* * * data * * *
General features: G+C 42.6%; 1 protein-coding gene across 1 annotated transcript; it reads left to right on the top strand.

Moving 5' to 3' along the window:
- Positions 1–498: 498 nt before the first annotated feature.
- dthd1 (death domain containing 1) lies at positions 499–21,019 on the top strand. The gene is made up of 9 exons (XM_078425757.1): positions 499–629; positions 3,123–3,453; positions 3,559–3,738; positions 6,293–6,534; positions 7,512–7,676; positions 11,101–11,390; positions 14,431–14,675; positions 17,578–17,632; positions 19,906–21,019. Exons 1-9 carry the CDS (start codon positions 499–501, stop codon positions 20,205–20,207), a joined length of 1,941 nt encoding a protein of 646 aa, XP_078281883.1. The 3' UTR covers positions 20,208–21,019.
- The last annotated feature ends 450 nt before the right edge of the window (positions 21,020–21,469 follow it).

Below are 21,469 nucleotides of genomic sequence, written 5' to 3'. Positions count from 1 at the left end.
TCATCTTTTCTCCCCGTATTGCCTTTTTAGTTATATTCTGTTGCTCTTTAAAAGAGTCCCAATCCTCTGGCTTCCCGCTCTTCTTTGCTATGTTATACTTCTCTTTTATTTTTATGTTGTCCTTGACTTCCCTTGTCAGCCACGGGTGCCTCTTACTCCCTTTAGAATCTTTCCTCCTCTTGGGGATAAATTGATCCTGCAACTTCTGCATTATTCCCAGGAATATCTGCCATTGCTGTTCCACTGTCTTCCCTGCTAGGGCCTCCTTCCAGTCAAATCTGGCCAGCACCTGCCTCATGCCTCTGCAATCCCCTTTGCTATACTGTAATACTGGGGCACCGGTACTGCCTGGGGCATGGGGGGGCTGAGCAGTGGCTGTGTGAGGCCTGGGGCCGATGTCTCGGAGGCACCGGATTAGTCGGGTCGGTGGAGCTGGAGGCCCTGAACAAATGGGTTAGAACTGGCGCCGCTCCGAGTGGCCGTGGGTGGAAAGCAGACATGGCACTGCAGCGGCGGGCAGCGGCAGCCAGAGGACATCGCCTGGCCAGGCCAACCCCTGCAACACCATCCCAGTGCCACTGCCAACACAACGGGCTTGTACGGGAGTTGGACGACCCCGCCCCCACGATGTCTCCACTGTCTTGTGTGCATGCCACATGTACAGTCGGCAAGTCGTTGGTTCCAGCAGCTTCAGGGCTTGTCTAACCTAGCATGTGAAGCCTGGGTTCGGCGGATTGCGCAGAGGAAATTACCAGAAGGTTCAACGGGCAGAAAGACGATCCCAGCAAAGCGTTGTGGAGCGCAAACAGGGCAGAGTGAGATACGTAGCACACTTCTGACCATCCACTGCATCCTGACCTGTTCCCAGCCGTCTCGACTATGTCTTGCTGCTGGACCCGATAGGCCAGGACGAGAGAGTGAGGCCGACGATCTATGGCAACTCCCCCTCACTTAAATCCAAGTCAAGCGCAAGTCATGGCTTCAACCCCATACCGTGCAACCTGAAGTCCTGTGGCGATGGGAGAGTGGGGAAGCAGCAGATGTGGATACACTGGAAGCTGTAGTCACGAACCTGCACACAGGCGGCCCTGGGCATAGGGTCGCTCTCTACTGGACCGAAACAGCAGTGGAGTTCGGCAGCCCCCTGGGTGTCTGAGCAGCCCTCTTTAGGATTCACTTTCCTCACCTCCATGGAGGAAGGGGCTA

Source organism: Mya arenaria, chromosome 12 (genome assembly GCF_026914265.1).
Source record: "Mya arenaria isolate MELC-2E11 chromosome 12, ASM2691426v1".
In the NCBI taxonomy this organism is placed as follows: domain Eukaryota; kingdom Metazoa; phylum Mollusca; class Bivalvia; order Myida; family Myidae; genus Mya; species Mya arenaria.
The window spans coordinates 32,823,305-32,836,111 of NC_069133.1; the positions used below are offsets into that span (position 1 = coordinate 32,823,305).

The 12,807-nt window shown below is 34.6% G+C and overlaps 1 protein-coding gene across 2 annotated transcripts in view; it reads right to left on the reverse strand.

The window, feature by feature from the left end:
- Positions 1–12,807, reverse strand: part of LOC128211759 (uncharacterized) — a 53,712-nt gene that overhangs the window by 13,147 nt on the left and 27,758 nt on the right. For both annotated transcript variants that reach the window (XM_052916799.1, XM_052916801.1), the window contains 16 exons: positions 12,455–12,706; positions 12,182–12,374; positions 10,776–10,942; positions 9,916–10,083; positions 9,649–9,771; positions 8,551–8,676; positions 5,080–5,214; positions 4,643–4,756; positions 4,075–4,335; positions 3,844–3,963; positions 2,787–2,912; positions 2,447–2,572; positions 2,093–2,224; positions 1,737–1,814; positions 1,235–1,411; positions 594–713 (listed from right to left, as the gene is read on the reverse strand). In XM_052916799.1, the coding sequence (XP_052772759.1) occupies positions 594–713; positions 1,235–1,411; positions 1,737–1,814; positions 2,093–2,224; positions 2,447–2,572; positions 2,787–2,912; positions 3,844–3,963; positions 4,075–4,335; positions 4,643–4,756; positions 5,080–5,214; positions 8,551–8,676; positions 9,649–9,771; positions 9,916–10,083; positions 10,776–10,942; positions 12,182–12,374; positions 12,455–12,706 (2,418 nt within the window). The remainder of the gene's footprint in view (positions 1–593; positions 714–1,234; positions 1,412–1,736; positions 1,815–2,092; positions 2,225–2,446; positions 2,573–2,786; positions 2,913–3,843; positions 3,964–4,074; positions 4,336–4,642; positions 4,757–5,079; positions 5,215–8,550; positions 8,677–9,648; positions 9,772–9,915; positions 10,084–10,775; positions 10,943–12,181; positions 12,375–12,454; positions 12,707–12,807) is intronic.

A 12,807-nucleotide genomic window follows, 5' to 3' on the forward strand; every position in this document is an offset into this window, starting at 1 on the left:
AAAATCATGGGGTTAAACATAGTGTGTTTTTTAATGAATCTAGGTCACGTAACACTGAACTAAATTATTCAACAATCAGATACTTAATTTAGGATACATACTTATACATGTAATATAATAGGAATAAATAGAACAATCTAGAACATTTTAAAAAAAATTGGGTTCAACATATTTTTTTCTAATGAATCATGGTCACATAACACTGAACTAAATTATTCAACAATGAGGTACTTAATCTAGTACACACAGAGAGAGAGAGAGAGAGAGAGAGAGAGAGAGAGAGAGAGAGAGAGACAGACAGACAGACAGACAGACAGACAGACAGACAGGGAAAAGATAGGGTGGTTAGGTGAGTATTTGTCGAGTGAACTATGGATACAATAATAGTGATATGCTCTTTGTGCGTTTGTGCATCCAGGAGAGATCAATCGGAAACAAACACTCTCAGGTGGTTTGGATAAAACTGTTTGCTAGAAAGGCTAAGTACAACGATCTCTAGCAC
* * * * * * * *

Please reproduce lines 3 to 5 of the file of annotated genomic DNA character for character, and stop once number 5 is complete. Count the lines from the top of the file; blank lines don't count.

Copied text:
- Positions 1–498: 498 nt before the first annotated feature.
- dthd1 (death domain containing 1) lies at positions 499–21,019 on the top strand. The gene is made up of 9 exons (XM_078425757.1): positions 499–629; positions 3,123–3,453; positions 3,559–3,738; positions 6,293–6,534; positions 7,512–7,676; positions 11,101–11,390; positions 14,431–14,675; positions 17,578–17,632; positions 19,906–21,019. Exons 1-9 carry the CDS (start codon positions 499–501, stop codon positions 20,205–20,207), a joined length of 1,941 nt encoding a protein of 646 aa, XP_078281883.1. The 3' UTR covers positions 20,208–21,019.
- The last annotated feature ends 450 nt before the right edge of the window (positions 21,020–21,469 follow it).